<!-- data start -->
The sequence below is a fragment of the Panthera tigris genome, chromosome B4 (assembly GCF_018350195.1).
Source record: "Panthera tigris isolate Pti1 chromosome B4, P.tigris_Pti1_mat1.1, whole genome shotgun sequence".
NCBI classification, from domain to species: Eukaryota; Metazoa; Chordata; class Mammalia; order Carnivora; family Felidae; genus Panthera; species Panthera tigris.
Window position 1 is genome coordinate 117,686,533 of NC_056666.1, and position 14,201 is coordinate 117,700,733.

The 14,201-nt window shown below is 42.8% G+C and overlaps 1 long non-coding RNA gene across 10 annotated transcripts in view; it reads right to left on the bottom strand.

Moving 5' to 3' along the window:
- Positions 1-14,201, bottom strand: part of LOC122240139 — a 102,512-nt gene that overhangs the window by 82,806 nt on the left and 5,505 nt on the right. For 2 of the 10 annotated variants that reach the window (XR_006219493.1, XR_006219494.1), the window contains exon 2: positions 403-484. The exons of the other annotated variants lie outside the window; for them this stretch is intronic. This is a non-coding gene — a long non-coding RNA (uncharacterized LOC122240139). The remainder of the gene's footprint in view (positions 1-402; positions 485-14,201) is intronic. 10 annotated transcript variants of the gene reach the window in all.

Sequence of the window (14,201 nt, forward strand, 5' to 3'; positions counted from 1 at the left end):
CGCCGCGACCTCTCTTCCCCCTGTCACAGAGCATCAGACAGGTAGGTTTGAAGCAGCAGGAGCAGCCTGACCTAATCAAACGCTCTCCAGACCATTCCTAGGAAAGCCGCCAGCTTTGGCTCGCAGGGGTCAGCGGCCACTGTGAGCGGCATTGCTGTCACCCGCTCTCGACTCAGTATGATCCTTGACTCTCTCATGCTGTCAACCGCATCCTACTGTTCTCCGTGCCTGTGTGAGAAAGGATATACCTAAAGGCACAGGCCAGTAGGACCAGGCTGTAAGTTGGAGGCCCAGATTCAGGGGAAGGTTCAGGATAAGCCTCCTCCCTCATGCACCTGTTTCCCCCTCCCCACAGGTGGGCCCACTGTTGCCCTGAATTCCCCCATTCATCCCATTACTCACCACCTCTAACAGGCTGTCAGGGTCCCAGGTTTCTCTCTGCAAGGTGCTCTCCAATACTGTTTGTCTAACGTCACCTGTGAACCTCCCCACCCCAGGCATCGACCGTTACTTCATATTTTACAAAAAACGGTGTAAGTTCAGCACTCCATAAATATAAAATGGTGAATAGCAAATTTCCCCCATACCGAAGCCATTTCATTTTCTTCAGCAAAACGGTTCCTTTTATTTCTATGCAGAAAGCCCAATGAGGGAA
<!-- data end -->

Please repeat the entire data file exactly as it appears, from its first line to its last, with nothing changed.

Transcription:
The sequence below is a fragment of the Panthera tigris genome, chromosome B4 (assembly GCF_018350195.1).
Source record: "Panthera tigris isolate Pti1 chromosome B4, P.tigris_Pti1_mat1.1, whole genome shotgun sequence".
NCBI classification, from domain to species: Eukaryota; Metazoa; Chordata; class Mammalia; order Carnivora; family Felidae; genus Panthera; species Panthera tigris.
Window position 1 is genome coordinate 117,686,533 of NC_056666.1, and position 14,201 is coordinate 117,700,733.

The 14,201-nt window shown below is 42.8% G+C and overlaps 1 long non-coding RNA gene across 10 annotated transcripts in view; it reads right to left on the bottom strand.

Moving 5' to 3' along the window:
- Positions 1-14,201, bottom strand: part of LOC122240139 — a 102,512-nt gene that overhangs the window by 82,806 nt on the left and 5,505 nt on the right. For 2 of the 10 annotated variants that reach the window (XR_006219493.1, XR_006219494.1), the window contains exon 2: positions 403-484. The exons of the other annotated variants lie outside the window; for them this stretch is intronic. This is a non-coding gene — a long non-coding RNA (uncharacterized LOC122240139). The remainder of the gene's footprint in view (positions 1-402; positions 485-14,201) is intronic. 10 annotated transcript variants of the gene reach the window in all.

Sequence of the window (14,201 nt, forward strand, 5' to 3'; positions counted from 1 at the left end):
CGCCGCGACCTCTCTTCCCCCTGTCACAGAGCATCAGACAGGTAGGTTTGAAGCAGCAGGAGCAGCCTGACCTAATCAAACGCTCTCCAGACCATTCCTAGGAAAGCCGCCAGCTTTGGCTCGCAGGGGTCAGCGGCCACTGTGAGCGGCATTGCTGTCACCCGCTCTCGACTCAGTATGATCCTTGACTCTCTCATGCTGTCAACCGCATCCTACTGTTCTCCGTGCCTGTGTGAGAAAGGATATACCTAAAGGCACAGGCCAGTAGGACCAGGCTGTAAGTTGGAGGCCCAGATTCAGGGGAAGGTTCAGGATAAGCCTCCTCCCTCATGCACCTGTTTCCCCCTCCCCACAGGTGGGCCCACTGTTGCCCTGAATTCCCCCATTCATCCCATTACTCACCACCTCTAACAGGCTGTCAGGGTCCCAGGTTTCTCTCTGCAAGGTGCTCTCCAATACTGTTTGTCTAACGTCACCTGTGAACCTCCCCACCCCAGGCATCGACCGTTACTTCATATTTTACAAAAAACGGTGTAAGTTCAGCACTCCATAAATATAAAATGGTGAATAGCAAATTTCCCCCATACCGAAGCCATTTCATTTTCTTCAGCAAAACGGTTCCTTTTATTTCTATGCAGAAAGCCCAATGAGGGAA